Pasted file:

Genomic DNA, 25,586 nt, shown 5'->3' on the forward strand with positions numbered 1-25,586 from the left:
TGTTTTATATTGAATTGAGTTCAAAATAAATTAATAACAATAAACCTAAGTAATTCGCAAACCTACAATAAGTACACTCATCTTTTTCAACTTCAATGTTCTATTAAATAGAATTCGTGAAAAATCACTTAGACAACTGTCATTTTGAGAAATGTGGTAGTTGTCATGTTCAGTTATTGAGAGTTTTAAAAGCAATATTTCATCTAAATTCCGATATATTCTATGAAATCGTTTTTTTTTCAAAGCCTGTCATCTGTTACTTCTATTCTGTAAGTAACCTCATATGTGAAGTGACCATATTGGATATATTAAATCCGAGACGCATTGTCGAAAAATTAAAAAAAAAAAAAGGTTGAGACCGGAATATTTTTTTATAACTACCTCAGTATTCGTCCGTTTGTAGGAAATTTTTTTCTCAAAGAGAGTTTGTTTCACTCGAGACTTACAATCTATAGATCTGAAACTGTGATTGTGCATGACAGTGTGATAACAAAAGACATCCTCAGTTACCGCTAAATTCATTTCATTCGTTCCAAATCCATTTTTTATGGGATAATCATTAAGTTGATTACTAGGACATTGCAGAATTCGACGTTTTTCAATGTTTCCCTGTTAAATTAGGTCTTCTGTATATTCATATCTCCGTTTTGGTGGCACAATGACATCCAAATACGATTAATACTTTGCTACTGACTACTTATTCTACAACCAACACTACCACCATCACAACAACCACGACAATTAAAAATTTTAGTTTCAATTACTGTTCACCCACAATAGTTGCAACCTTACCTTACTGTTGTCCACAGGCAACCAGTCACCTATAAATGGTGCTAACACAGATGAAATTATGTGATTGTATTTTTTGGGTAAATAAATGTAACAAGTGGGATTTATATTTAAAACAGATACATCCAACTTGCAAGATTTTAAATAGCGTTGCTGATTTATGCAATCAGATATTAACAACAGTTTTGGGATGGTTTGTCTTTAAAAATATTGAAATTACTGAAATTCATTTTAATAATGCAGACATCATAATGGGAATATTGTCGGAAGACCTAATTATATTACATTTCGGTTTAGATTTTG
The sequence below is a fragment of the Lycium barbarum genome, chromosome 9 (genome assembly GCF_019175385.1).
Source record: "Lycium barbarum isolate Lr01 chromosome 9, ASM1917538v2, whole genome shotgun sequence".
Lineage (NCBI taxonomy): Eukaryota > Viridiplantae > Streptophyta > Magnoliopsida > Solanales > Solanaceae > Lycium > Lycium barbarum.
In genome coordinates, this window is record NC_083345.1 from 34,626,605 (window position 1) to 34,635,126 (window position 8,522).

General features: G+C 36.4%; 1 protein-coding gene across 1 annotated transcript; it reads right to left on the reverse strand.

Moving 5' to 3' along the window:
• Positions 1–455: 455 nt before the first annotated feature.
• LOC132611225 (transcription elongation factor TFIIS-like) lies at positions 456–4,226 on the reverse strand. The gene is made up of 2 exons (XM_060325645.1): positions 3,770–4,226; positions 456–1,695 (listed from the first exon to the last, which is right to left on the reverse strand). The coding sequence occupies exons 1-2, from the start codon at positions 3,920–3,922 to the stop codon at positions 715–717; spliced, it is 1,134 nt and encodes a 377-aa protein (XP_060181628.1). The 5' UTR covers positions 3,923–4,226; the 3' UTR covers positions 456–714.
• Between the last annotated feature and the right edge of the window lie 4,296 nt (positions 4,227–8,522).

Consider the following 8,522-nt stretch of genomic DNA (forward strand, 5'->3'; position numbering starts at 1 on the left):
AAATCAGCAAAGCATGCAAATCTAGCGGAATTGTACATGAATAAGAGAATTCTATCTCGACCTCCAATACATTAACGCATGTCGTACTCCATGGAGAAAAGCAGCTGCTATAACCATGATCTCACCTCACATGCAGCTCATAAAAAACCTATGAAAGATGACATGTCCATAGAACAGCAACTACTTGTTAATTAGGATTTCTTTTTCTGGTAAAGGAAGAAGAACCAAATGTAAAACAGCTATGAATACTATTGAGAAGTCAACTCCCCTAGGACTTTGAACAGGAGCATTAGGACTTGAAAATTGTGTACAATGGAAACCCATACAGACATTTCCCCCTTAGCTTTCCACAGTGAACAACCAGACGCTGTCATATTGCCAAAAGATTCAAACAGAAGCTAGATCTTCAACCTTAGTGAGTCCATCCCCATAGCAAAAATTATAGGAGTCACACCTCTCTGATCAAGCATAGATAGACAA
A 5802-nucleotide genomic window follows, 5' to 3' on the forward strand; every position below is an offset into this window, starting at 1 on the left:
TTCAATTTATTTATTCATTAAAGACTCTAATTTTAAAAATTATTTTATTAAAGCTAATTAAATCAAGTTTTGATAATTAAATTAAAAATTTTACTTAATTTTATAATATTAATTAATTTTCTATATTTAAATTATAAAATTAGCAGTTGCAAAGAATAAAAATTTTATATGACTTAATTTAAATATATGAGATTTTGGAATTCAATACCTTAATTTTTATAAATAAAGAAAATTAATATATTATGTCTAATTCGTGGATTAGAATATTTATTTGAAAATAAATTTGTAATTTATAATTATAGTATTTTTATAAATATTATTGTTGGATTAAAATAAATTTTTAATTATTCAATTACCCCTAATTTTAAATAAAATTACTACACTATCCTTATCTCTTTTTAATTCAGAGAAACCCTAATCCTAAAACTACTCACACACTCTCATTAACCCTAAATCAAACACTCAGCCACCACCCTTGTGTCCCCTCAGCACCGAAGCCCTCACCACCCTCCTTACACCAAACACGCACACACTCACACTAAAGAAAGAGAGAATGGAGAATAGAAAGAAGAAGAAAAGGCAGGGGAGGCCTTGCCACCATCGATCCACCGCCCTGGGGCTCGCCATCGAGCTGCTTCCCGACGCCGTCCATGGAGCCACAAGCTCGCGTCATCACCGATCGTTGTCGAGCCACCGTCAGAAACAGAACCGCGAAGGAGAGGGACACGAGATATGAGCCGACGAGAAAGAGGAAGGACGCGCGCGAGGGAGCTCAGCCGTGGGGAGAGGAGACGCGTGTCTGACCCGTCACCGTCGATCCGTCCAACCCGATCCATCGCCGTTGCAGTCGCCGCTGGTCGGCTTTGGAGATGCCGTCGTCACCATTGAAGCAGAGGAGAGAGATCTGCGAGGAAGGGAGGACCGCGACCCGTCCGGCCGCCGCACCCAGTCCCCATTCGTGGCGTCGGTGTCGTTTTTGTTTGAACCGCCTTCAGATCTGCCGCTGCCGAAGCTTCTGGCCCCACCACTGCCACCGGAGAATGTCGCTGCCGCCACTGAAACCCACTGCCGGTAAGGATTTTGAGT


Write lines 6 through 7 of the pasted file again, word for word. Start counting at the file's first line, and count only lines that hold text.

In genome coordinates, this window is record NC_083345.1 from 34,626,605 (window position 1) to 34,635,126 (window position 8,522).

General features: G+C 36.4%; 1 protein-coding gene across 1 annotated transcript; it reads right to left on the reverse strand.